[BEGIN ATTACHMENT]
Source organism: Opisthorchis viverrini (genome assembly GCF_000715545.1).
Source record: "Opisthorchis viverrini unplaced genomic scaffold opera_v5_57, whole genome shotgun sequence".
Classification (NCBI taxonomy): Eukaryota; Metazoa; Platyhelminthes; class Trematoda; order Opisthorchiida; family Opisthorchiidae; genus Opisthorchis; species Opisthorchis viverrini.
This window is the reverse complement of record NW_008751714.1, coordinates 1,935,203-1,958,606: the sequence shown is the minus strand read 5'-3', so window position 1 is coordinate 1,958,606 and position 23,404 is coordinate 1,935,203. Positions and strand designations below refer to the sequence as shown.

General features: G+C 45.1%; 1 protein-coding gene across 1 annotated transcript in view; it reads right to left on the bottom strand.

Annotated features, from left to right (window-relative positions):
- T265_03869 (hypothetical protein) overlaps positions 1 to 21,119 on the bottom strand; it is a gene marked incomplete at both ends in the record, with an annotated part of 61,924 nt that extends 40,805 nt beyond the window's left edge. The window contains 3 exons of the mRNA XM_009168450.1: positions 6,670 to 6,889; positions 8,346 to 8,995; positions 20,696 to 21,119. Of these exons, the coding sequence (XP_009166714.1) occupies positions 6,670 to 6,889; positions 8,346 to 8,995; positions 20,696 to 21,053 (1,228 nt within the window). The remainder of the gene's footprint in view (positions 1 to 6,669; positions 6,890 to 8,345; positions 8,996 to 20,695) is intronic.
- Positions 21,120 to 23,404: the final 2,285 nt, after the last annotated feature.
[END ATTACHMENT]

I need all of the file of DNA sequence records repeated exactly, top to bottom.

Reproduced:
Source organism: Opisthorchis viverrini (genome assembly GCF_000715545.1).
Source record: "Opisthorchis viverrini unplaced genomic scaffold opera_v5_57, whole genome shotgun sequence".
Classification (NCBI taxonomy): Eukaryota; Metazoa; Platyhelminthes; class Trematoda; order Opisthorchiida; family Opisthorchiidae; genus Opisthorchis; species Opisthorchis viverrini.
This window is the reverse complement of record NW_008751714.1, coordinates 1,935,203-1,958,606: the sequence shown is the minus strand read 5'-3', so window position 1 is coordinate 1,958,606 and position 23,404 is coordinate 1,935,203. Positions and strand designations below refer to the sequence as shown.

General features: G+C 45.1%; 1 protein-coding gene across 1 annotated transcript in view; it reads right to left on the bottom strand.

Annotated features, from left to right (window-relative positions):
- T265_03869 (hypothetical protein) overlaps positions 1 to 21,119 on the bottom strand; it is a gene marked incomplete at both ends in the record, with an annotated part of 61,924 nt that extends 40,805 nt beyond the window's left edge. The window contains 3 exons of the mRNA XM_009168450.1: positions 6,670 to 6,889; positions 8,346 to 8,995; positions 20,696 to 21,119. Of these exons, the coding sequence (XP_009166714.1) occupies positions 6,670 to 6,889; positions 8,346 to 8,995; positions 20,696 to 21,053 (1,228 nt within the window). The remainder of the gene's footprint in view (positions 1 to 6,669; positions 6,890 to 8,345; positions 8,996 to 20,695) is intronic.
- Positions 21,120 to 23,404: the final 2,285 nt, after the last annotated feature.